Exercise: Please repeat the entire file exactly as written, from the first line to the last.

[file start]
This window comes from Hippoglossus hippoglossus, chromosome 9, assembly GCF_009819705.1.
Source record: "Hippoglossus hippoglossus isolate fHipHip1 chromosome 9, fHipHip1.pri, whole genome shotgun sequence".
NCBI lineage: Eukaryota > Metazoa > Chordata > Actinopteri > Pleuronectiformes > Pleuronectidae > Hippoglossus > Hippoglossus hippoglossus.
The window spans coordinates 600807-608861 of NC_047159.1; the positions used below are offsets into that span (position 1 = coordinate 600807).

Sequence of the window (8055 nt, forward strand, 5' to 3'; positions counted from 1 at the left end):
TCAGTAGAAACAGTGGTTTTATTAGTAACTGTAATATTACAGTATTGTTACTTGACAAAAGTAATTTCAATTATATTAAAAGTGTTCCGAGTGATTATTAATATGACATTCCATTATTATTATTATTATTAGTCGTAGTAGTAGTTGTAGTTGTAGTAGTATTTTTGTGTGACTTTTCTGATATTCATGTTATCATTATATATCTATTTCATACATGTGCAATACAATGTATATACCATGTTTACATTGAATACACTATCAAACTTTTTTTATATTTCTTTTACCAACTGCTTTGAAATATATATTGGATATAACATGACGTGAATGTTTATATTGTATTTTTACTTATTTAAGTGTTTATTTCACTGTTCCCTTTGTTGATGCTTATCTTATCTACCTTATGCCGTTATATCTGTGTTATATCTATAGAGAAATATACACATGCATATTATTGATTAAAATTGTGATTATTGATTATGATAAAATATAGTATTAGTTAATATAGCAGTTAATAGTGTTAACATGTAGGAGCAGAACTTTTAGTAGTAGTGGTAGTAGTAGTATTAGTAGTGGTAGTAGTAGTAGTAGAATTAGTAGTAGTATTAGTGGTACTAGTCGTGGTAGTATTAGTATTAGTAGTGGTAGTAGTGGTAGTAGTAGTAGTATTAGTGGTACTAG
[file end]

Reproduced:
This window comes from Hippoglossus hippoglossus, chromosome 9, assembly GCF_009819705.1.
Source record: "Hippoglossus hippoglossus isolate fHipHip1 chromosome 9, fHipHip1.pri, whole genome shotgun sequence".
NCBI lineage: Eukaryota > Metazoa > Chordata > Actinopteri > Pleuronectiformes > Pleuronectidae > Hippoglossus > Hippoglossus hippoglossus.
The window spans coordinates 600807-608861 of NC_047159.1; the positions used below are offsets into that span (position 1 = coordinate 600807).

Sequence of the window (8055 nt, forward strand, 5' to 3'; positions counted from 1 at the left end):
TCAGTAGAAACAGTGGTTTTATTAGTAACTGTAATATTACAGTATTGTTACTTGACAAAAGTAATTTCAATTATATTAAAAGTGTTCCGAGTGATTATTAATATGACATTCCATTATTATTATTATTATTAGTCGTAGTAGTAGTTGTAGTTGTAGTAGTATTTTTGTGTGACTTTTCTGATATTCATGTTATCATTATATATCTATTTCATACATGTGCAATACAATGTATATACCATGTTTACATTGAATACACTATCAAACTTTTTTTATATTTCTTTTACCAACTGCTTTGAAATATATATTGGATATAACATGACGTGAATGTTTATATTGTATTTTTACTTATTTAAGTGTTTATTTCACTGTTCCCTTTGTTGATGCTTATCTTATCTACCTTATGCCGTTATATCTGTGTTATATCTATAGAGAAATATACACATGCATATTATTGATTAAAATTGTGATTATTGATTATGATAAAATATAGTATTAGTTAATATAGCAGTTAATAGTGTTAACATGTAGGAGCAGAACTTTTAGTAGTAGTGGTAGTAGTAGTATTAGTAGTGGTAGTAGTAGTAGTAGAATTAGTAGTAGTATTAGTGGTACTAGTCGTGGTAGTATTAGTATTAGTAGTGGTAGTAGTGGTAGTAGTAGTAGTATTAGTGGTACTAG